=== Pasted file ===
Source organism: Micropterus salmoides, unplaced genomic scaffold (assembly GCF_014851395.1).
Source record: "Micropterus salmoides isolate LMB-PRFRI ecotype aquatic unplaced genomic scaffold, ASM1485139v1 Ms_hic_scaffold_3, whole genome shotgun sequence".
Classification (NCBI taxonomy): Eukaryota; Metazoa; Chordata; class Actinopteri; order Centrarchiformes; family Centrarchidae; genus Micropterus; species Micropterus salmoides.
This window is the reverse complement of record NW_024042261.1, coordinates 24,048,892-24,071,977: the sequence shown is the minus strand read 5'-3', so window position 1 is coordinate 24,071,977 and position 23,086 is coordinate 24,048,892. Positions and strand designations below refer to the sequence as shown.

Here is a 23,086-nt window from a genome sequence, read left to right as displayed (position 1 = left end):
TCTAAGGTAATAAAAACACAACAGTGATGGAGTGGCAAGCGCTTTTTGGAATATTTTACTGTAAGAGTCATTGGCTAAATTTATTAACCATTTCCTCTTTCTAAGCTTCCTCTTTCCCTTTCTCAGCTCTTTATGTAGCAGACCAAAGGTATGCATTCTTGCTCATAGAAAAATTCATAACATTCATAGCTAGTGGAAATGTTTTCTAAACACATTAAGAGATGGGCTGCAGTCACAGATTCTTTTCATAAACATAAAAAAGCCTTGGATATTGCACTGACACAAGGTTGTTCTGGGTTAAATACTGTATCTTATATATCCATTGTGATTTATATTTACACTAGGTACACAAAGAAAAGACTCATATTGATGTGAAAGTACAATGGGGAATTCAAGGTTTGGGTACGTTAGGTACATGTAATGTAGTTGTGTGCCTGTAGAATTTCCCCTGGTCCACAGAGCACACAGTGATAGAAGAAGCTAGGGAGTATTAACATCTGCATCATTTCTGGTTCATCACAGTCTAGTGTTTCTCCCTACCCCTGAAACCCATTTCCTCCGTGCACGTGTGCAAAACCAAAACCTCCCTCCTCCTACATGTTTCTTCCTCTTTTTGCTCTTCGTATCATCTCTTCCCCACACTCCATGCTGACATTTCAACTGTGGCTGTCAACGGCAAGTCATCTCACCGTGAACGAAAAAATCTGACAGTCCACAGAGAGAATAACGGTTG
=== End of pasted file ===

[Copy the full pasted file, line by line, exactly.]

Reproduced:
Source organism: Micropterus salmoides, unplaced genomic scaffold (assembly GCF_014851395.1).
Source record: "Micropterus salmoides isolate LMB-PRFRI ecotype aquatic unplaced genomic scaffold, ASM1485139v1 Ms_hic_scaffold_3, whole genome shotgun sequence".
Classification (NCBI taxonomy): Eukaryota; Metazoa; Chordata; class Actinopteri; order Centrarchiformes; family Centrarchidae; genus Micropterus; species Micropterus salmoides.
This window is the reverse complement of record NW_024042261.1, coordinates 24,048,892-24,071,977: the sequence shown is the minus strand read 5'-3', so window position 1 is coordinate 24,071,977 and position 23,086 is coordinate 24,048,892. Positions and strand designations below refer to the sequence as shown.

Here is a 23,086-nt window from a genome sequence, read left to right as displayed (position 1 = left end):
TCTAAGGTAATAAAAACACAACAGTGATGGAGTGGCAAGCGCTTTTTGGAATATTTTACTGTAAGAGTCATTGGCTAAATTTATTAACCATTTCCTCTTTCTAAGCTTCCTCTTTCCCTTTCTCAGCTCTTTATGTAGCAGACCAAAGGTATGCATTCTTGCTCATAGAAAAATTCATAACATTCATAGCTAGTGGAAATGTTTTCTAAACACATTAAGAGATGGGCTGCAGTCACAGATTCTTTTCATAAACATAAAAAAGCCTTGGATATTGCACTGACACAAGGTTGTTCTGGGTTAAATACTGTATCTTATATATCCATTGTGATTTATATTTACACTAGGTACACAAAGAAAAGACTCATATTGATGTGAAAGTACAATGGGGAATTCAAGGTTTGGGTACGTTAGGTACATGTAATGTAGTTGTGTGCCTGTAGAATTTCCCCTGGTCCACAGAGCACACAGTGATAGAAGAAGCTAGGGAGTATTAACATCTGCATCATTTCTGGTTCATCACAGTCTAGTGTTTCTCCCTACCCCTGAAACCCATTTCCTCCGTGCACGTGTGCAAAACCAAAACCTCCCTCCTCCTACATGTTTCTTCCTCTTTTTGCTCTTCGTATCATCTCTTCCCCACACTCCATGCTGACATTTCAACTGTGGCTGTCAACGGCAAGTCATCTCACCGTGAACGAAAAAATCTGACAGTCCACAGAGAGAATAACGGTTG